Fragment 520825

PREVIOUS

NEXT

the Antenorides and Venetians,

Original French:  les Antenorides & Venetians,

Modern French:  les Antenorides & venetians,


Antenorides

Les Padüans, qui descendent, dit-on, d’Anthenor.

François Rabelais [ca. 1483–1553]
Le Rabelais moderne, ou les Œuvres de Rabelais mises à la portée de la plupart des lecteurs
p. 171
François-Marie de Marsy [1714-1763], editor
Amsterdam: J.-F. Bernard, 1752
Google Books

Antenorides

Padouans, qui prétendoient descendre d’Antenor.

François Rabelais [ca. 1483–1553]
Œuvres de F. Rabelais
p. 313
L. Jacob (pseud. of Paul Lacroix) [1806–1884], editor
Paris: Charpentier, 1840

Antenorides

The Antenoridae are the people of Padua, founded by Antenor the Trojan.

François Rabelais [ca. 1483–1553]
Gargantua and Pantagruel
William Francis Smith [1842–1919], translator
London, 1893

Antenorides

Les descendants d’Anténor, fondateur de Padoue. Cf. Virgile, Énéide, I, 242, 247, et le commentaire de Servius sur ces vers. R.E.R., IV, 359.

François Rabelais [ca. 1483–1553]
Oeuvres. Tome Cinquieme: Tiers Livre
p. 374
Abel Lefranc [1863-1952], editor
Paris: Librairie Ancienne Honoré Champion, 1931
Archive.org

Antenorides

Descendants d’Anténor, fondateur de Padoue. L’anecdote sur Jules César figurait dans la Vie de César de Plutarque et chez le compilateur Coelius Rhodiginus (Antiquae lectiones, x).

François Rabelais [ca. 1483–1553]
Le Tiers Livre
p. 589
Pierre Michel, editor
Paris: Gallimard, 1966

antenorides

Caelius Rhodiginus [1469-1525]
Antiquarum
10
1516

Antenorides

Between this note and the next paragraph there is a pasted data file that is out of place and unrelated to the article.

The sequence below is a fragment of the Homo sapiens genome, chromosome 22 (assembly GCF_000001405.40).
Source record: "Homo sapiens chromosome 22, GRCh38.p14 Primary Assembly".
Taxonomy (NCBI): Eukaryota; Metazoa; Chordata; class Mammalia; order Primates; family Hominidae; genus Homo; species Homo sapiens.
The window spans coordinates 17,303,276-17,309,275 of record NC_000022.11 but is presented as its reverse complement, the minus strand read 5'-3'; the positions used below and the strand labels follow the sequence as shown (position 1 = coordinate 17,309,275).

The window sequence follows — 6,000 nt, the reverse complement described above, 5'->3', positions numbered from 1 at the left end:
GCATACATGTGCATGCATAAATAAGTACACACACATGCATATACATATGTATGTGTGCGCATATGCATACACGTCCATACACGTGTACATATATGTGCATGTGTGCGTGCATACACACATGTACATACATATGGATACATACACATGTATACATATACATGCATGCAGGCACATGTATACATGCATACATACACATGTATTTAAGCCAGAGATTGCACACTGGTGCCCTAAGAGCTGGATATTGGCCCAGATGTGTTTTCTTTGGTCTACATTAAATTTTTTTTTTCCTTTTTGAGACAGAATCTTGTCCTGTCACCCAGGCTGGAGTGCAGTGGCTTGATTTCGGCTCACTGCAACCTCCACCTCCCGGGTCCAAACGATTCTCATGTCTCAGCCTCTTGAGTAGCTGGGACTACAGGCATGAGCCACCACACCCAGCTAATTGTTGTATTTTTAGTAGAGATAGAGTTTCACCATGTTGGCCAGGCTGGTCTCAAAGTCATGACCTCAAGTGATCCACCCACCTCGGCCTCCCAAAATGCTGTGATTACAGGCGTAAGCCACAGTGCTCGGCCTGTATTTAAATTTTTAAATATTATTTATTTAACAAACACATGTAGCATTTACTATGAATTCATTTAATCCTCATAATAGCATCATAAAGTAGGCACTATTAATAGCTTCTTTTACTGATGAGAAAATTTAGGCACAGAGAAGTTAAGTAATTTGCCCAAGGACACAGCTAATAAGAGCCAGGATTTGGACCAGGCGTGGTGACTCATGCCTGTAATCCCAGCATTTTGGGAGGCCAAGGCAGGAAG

Habitants de Padoue, descendants d’Anténor, fondateur de la ville.

François Rabelais [ca. 1483–1553]
Œuvres complètes
p. 510, n.
Mireille Huchon, editor
Paris: Gallimard, 1994

Antenor

In Greek mythology, Antenor was a son of the Dardanian noble Aesyetes by Cleomestra; or, alternately, of Hicetaon. He was a counselor to Priam during the Trojan War. As a counselor, Antenor advised his fellow-townsmen to send Helen back to the Greeks. He proved to be friendly to the Greeks and an advocate of peace. In the later story (according to Dares and Dictys) he was said to have treacherously opened the gates of Troy to the enemy; in return for which, in the general sack of the city, his house, marked by a panther’s skin at the door, was spared by the victors. Afterwards, according to various versions of the legend, he either rebuilt a city on the site of Troy, or settled at Cyrene, or became the founder of Patavium (currently Padua), or of Korčula.

Wikipedia
Wikipedia

PREVIOUS

NEXT

Posted 10 February 2013. Modified 13 February 2016.

Leave a Reply

Your email address will not be published. Required fields are marked *